Australian Hawker Fury FB.11 On the Road Back to Flight

Former Iraqi Air Force Hawker Fury, seen here some time ago at Vintage Fighters in Archerfield, Queensland, has just been dismantled and transported to Scone for restoration. (photo by John Parker)

Our good friend John Parker at Warbirds Online recently visited Archerfield Airport near the city of Brisbane, Australia to see  Hawker Fury FB.11 VH-SHF. A team from from Vintage Fighter Restorations was preparing the long-dormant fighter for the roughly 420 mile road journey south to their restoration shop in Scone. The former Iraqi Air Force Fury hasn’t flown in over a decade, but following her sale by government auction last October, she is finally on the way to regaining her flight status. John picks up the story from here…


Another image of VH-SHF at Flying Fighters in Archerfield, near Brisbane, Queensland. Hawker built the fighter, construction number 37723, for the Iraqi Air Force in 1953. She flew first on November 2nd, 1953, arriving in Iraq that December where she served in the IAF as serial 326. Ed Jurist and David Tallichet acquired her from Iraq, along with several dozen other examples, importing them to the USA in about 1979. This example went to a syndicate in New Zealand for restoration in Ardmore. She flew again for the first time following her military career in March, 1988, wearing her present Royal Navy livery. She moved to Australia in October, 2000, making the epic journey by air, stopping off to fuel at Lord Howe Island and Norfolk Island on the way. She joined Flying Fighters Pty in 2001, but didn’t fly again after about 2005. The Australian government seized the aircraft over a tax-related issue last year, and sold her at auction to her present owners in October, 2018. (photo by John Parker)

The task of dismantling the aircraft was fairly straightforward. It took a minimum amount of work to reduce the aircraft into a manageable load for the road trip. The Sea Fury has folding outer wings, so these were removed and placed in a shipping container. The huge, five-bladed propeller was then removed to reduce the airframe’s overall height and it too was placed in a container. However, the engine, cowlings and empennage were left in situ. All of the vulnerable airframe openings, such as the cowling intake, were then sealed.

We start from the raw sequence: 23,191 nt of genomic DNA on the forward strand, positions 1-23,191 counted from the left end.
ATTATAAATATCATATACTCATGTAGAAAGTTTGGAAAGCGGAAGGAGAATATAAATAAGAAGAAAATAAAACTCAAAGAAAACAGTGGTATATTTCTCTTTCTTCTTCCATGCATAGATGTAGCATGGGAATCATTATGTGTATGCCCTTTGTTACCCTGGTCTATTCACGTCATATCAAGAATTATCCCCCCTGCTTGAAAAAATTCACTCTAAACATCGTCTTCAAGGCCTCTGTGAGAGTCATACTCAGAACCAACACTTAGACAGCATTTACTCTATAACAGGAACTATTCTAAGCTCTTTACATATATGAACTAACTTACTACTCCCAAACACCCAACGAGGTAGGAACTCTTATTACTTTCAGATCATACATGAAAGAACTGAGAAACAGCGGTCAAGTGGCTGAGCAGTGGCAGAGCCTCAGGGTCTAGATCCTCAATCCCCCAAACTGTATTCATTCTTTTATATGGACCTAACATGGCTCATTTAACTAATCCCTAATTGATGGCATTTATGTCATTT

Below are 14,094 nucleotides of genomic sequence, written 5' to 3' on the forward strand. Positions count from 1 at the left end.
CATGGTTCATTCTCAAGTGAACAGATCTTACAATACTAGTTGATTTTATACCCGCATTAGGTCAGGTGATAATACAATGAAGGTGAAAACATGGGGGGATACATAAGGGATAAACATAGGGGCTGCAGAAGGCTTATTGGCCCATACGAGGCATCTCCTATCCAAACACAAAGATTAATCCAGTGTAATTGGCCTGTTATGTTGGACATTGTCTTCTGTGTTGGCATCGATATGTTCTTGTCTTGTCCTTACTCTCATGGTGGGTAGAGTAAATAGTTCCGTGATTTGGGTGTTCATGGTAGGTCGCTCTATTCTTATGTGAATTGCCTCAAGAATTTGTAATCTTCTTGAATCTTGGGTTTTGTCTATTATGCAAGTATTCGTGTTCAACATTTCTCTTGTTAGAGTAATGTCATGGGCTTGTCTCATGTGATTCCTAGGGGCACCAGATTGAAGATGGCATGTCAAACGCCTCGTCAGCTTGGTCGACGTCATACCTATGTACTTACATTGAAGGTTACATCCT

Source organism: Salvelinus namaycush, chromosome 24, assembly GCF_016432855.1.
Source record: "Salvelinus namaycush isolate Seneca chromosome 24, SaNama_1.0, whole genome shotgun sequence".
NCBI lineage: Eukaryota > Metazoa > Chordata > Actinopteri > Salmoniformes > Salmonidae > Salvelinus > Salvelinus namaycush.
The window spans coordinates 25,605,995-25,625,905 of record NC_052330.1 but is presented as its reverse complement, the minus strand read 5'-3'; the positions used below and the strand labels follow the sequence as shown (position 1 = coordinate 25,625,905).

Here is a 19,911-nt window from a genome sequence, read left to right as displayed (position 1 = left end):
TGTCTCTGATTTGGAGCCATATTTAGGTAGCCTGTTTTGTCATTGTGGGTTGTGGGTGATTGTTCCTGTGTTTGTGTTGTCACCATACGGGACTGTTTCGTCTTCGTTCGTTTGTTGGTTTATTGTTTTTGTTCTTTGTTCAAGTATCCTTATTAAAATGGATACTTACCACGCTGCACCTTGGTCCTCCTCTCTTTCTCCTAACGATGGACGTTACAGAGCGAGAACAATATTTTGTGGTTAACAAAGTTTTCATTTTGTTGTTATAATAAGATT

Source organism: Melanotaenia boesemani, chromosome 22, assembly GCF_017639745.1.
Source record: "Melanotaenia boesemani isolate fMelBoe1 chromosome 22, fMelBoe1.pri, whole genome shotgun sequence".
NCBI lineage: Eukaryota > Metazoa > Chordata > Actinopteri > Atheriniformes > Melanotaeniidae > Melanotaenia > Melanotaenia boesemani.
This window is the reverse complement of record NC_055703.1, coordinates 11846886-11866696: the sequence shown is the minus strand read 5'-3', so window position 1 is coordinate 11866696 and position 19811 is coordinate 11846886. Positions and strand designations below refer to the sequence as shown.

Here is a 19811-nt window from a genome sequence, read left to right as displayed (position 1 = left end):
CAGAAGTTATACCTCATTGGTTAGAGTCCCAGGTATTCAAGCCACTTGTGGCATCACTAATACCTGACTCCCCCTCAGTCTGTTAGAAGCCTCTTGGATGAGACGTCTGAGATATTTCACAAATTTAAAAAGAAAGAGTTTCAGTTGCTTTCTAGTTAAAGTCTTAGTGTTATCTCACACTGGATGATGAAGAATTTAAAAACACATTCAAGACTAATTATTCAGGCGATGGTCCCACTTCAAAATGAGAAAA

With the airframe now ready for transport, a large mobile crane hoisted the fuselage onto a low-ride, flatbed truck. The shipping container full of smaller components traveled on a separate truck for the 24-hour journey to Scone. Upon arrival in Scone the team from Vintage Fighter Restorations unloaded Fury and placed her in the co-located Pay’s Air Service Museum hangar where she awaits the commencement of her restoration.

Several important decisions have been made regarding the aircraft’s future. The fighter’s massive, 2,500 HP Bristol Centaurus Mk.18 18-cylinder, twin-row, radial engine will be retained, making it a rarity for modern Fury/Sea Fury rebuilds, which often swap out the original engine for the less-expensive-to-maintain Wright R-3350. However, although this Centaurus was in excellent operating condition when it was last flown, it will require a “bulk strip” to ascertain its condition and replace any worn components, or seals and hoses as required. But this is a normal procedure for an engine so long out of service.

In addition, the new owner has decided to repaint the aircraft in a new color scheme, although they haven’t yet disclosed whether they have any particular markings in mind. The current, rather faded and worn colors represent Royal Navy Sea Fury FB.11 WJ232 which Lieutenant Peter “Hoagy” Carmichael flew during the Korean War when he received credit for shooting down a North Korean MiG-15.

Work is set to commence on the restoration within a few weeks, and it will be great to see another example of the Hawker Fury/Sea Fury in Australian skies once more. The timeframe for this happy event, as always with such things, is dependent upon a number of unknowns at present, however given the aircraft’s excellent condition, the restoration team expects to have her back in the air well within 12 months.


Many thanks to John Parker for this latest report. Please be sure to check out his marvelous site HERE.

NWOC 2020

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